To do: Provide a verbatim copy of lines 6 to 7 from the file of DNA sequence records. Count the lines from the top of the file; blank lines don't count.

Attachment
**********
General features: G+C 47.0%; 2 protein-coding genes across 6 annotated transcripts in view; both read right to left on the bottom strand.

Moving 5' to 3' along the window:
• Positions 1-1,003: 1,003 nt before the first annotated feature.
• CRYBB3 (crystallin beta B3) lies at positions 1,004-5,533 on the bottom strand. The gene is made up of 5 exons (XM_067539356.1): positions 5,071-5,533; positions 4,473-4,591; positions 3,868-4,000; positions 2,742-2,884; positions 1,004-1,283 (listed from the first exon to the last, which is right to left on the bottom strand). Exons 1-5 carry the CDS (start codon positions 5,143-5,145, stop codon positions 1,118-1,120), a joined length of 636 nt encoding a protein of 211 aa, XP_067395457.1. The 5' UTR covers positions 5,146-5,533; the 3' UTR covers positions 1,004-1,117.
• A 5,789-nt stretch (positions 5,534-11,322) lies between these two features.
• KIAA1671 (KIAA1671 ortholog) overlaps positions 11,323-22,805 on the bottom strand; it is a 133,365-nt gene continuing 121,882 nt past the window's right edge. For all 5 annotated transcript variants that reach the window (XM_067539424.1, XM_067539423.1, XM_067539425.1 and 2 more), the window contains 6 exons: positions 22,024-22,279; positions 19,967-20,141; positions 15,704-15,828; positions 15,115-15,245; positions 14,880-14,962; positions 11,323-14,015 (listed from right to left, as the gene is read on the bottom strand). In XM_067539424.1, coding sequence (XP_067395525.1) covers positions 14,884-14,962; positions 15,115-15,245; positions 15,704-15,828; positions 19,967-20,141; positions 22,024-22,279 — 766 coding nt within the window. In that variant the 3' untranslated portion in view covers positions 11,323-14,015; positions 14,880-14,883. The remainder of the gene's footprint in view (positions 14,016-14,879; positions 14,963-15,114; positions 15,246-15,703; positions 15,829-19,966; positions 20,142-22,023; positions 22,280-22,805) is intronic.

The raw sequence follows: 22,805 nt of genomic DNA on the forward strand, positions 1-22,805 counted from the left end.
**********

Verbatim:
• KIAA1671 (KIAA1671 ortholog) overlaps positions 11,323-22,805 on the bottom strand; it is a 133,365-nt gene continuing 121,882 nt past the window's right edge. For all 5 annotated transcript variants that reach the window (XM_067539424.1, XM_067539423.1, XM_067539425.1 and 2 more), the window contains 6 exons: positions 22,024-22,279; positions 19,967-20,141; positions 15,704-15,828; positions 15,115-15,245; positions 14,880-14,962; positions 11,323-14,015 (listed from right to left, as the gene is read on the bottom strand). In XM_067539424.1, coding sequence (XP_067395525.1) covers positions 14,884-14,962; positions 15,115-15,245; positions 15,704-15,828; positions 19,967-20,141; positions 22,024-22,279 — 766 coding nt within the window. In that variant the 3' untranslated portion in view covers positions 11,323-14,015; positions 14,880-14,883. The remainder of the gene's footprint in view (positions 14,016-14,879; positions 14,963-15,114; positions 15,246-15,703; positions 15,829-19,966; positions 20,142-22,023; positions 22,280-22,805) is intronic.

The raw sequence follows: 22,805 nt of genomic DNA on the forward strand, positions 1-22,805 counted from the left end.